While it begins to vaccinate its own citizens, Israel claims it has ‘no responsibility’ to give access to millions of Palestinians under its control.
By Abu Khalil
Photos by AnnaMarie Bruni
Israel has begun the process of deploying the newly approved coronavirus vaccines to its citizens at a rapid rate. At a rate of 60,000 vaccinated a day, the Jewish State is moving quickly to administer the vaccine to its roughly 8 million citizens. Yet the Arab inhabitants of Israel and the lands it illegally occupies, the West Bank and Gaza Strip, will not enjoy the same expedience for deploying the live saving vaccinations. The nearly 6 million Palestinians residing in the aforementioned ‘territories’ face enormous political and logistical obstacles to receive inoculations against the virus that has killed 1.67 million people worldwide.
This disparity in medical care highlights the uneven access to critical human needs that Palestinians endure. Israels military occupation of Palestinian populations has historically manifested itself in uneven access to water, food, currency, fuel, and medical supplies — yet access to crucially needed vaccines in a pandemic may represent a first in the 80 year history of the Arab-Israeli conflict. Israel effectively controls all lands inhabited by Palestinians. Those where they do not occupy, such as Gaza, are under rigid blockade and Israel controls all supplies in and doubt. Palestinian and Israeli populations are tightly mixed throughout historical Palestine though Jewish residents enjoy markedly more rights such as freedom of movement, land ownership/buying, and marriage. This distinction between Jew and Muslim will constitute a religious test which will effectively determine access to the Covid-19 vaccine and dictate a ‘have and have nots’ vis-à-vis medical access. Frighteningly ironic for a nation founded on religious persecution.
This distinction between Jew and Muslim will constitute a religious test which will effectively determine access to the Covid-19 vaccine and dictate a ‘have and have nots’ vis-à-vis medical access. Frighteningly ironic for a nation founded on religious persecution. .
The unequal access to the vaccines between Arabs and Israelis has not gone unnoticed by the World Health Organization (WHO). “Nobody is safe until everyone is safe,” said Gerald Rockenschaub, the WHO chief for the Palestinian territories. “It’s in everyone’s interest to ensure that countries that can’t purchase vaccines on the global marketplace have their needs met adequately.”
It goes without saying that there is little scientific efficacy of only vaccinating one group in a land populated by two. Palestinians and Israelis often live in close quarters inside of ‘Israel proper’ and share population movements in and out of the occupied territories. Millions of Palestinians hold special work visas allowing them to provide much needed cheap labor inside of Israel. Hundreds of thousands of Israeli military personnel move in and out of the West Bank on a regular basis.
The Israeli government has received 4 million doses of the recently-approved vaccine from Pfizer-BioNTech. It is reportedly prepared to begin administering the vaccine to 60,000 residents a day through its national health programs. This health system is not available to Palestinians. The Israeli regime plans to distribute “green passports” to those Israelis who are vaccinated. This will allow an additional layer of expanded freedom of movement to Israelis that is denied Palestinians. Previously denied tmovement throughout their lands on account of ‘terrorism,’ Palestinians will now be refused visitation from one part of Palestine to another on behalf of ‘contolling the virus ’ — all the while being denied the vaccine.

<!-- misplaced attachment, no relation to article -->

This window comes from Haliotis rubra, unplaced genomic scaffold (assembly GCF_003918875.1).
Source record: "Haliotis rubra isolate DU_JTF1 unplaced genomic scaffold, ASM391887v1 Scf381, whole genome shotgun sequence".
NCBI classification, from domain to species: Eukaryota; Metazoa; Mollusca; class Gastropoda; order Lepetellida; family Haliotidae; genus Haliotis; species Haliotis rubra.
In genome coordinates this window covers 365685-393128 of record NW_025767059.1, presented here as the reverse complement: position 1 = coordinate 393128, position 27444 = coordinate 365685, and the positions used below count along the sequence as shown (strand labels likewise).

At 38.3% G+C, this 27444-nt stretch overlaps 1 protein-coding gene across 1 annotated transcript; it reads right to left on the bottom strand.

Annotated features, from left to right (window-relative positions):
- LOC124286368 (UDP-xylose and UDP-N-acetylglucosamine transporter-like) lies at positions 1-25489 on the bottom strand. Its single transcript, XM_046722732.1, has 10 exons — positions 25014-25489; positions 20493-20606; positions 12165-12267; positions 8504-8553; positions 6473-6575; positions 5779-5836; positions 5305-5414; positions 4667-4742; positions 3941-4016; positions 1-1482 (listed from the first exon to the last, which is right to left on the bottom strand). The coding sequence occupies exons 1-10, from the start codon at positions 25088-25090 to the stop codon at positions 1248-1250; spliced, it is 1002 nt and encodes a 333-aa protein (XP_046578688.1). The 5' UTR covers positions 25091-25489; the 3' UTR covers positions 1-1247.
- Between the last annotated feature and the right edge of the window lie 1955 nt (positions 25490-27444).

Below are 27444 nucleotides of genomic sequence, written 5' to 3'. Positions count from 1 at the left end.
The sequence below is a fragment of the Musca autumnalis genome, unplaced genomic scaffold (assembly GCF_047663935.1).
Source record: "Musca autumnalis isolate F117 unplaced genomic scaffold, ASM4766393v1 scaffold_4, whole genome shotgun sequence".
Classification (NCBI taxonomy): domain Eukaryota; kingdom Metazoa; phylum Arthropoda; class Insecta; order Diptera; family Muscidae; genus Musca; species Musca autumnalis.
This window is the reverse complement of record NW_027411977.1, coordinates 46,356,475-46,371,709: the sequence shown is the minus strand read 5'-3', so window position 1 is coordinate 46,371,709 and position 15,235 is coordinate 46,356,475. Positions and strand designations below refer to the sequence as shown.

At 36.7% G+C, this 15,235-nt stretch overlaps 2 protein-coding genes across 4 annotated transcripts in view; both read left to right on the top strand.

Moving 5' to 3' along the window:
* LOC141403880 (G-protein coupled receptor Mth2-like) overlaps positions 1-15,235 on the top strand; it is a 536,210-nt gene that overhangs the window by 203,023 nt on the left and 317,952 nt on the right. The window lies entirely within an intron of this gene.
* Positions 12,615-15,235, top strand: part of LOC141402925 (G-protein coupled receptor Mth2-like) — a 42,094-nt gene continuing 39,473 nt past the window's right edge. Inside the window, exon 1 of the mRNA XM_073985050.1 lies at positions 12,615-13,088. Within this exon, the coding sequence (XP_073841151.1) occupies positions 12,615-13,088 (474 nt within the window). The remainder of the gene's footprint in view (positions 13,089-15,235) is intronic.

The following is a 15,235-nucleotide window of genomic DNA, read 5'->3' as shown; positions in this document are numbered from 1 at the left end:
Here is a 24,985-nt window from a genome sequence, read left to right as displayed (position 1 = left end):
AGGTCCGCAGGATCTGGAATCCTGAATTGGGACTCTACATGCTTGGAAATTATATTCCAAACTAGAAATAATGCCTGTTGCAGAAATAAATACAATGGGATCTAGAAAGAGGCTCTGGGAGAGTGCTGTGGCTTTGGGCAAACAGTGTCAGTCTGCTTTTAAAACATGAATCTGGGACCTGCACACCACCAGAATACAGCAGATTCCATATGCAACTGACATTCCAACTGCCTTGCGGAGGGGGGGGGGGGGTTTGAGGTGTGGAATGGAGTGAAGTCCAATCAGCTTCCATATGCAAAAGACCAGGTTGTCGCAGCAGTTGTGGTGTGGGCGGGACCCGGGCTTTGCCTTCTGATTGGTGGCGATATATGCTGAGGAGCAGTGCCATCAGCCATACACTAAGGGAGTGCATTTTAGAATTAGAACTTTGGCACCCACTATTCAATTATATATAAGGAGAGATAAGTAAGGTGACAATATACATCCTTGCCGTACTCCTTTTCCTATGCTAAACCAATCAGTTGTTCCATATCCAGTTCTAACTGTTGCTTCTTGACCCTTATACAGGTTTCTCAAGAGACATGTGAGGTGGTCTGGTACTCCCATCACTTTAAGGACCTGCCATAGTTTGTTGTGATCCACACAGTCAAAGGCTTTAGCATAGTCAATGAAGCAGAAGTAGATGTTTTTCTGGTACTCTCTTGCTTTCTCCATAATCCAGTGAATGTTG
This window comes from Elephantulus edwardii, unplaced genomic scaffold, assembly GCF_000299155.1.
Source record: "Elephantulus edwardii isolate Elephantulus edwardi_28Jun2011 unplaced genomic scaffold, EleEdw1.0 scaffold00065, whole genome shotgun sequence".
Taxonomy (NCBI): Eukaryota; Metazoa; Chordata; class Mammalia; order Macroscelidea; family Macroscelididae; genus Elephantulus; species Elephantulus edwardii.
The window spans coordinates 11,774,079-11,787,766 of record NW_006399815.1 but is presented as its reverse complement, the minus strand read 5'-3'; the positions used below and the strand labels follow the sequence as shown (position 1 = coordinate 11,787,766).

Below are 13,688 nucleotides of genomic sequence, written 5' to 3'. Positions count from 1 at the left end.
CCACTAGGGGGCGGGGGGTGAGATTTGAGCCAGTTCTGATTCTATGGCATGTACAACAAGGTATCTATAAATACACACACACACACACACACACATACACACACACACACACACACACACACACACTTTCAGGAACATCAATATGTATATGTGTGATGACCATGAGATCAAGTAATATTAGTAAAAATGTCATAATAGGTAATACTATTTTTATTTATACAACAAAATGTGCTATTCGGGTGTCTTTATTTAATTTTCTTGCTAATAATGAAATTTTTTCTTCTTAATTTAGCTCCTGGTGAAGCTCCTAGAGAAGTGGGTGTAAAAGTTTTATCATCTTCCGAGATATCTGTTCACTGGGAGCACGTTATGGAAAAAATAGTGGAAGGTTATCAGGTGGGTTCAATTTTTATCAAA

The Palestrinian Authority and non-governmental organizations say Israel is obligated to provide vaccines to Palestinians as quickly as possible given the fact they are under control of the Israeli military.
“Israel bears moral and humanitarian responsibility for vaccinating the Palestinian population under its control,” said an appeal to the Israeli government by Physicians for Human Rights this week.
In comments to the media, however, Israeli Health Minister Yuli Edelstein flatly rejected that reasoning though he could not evade questions regarding Israel’s self-interest in expanding vaccinations into a population that lives in close quarters with its own. At least 400,000 settlers illegally occupy lands in the West Bank and up to 350,000 in East Jerusalem.
“There is no responsibility, but it is in our interest to help as far as the coronavirus is concerned,” Edelstein said.
Though Palestinian populations may seek vaccines from other countries, — such as China or Russia — they still face massive obstacles in the form Israeli control. Any vaccine would be subject to scrutiny by the Israeli government who typically blocks the importation of drugs unapproved for its own population. In short, Israel may refuse the entry of life saving vaccines into Palestinian territories on account of the drugs not being tested for Israeli use.
Fears of massive disparities in access to the vaccines was exacerbated by the leak of an internal World Health Organization document this week. The memo warned that vaccines may not reach some countries until 2024. This delay could hamstring global efforts to contain the virus.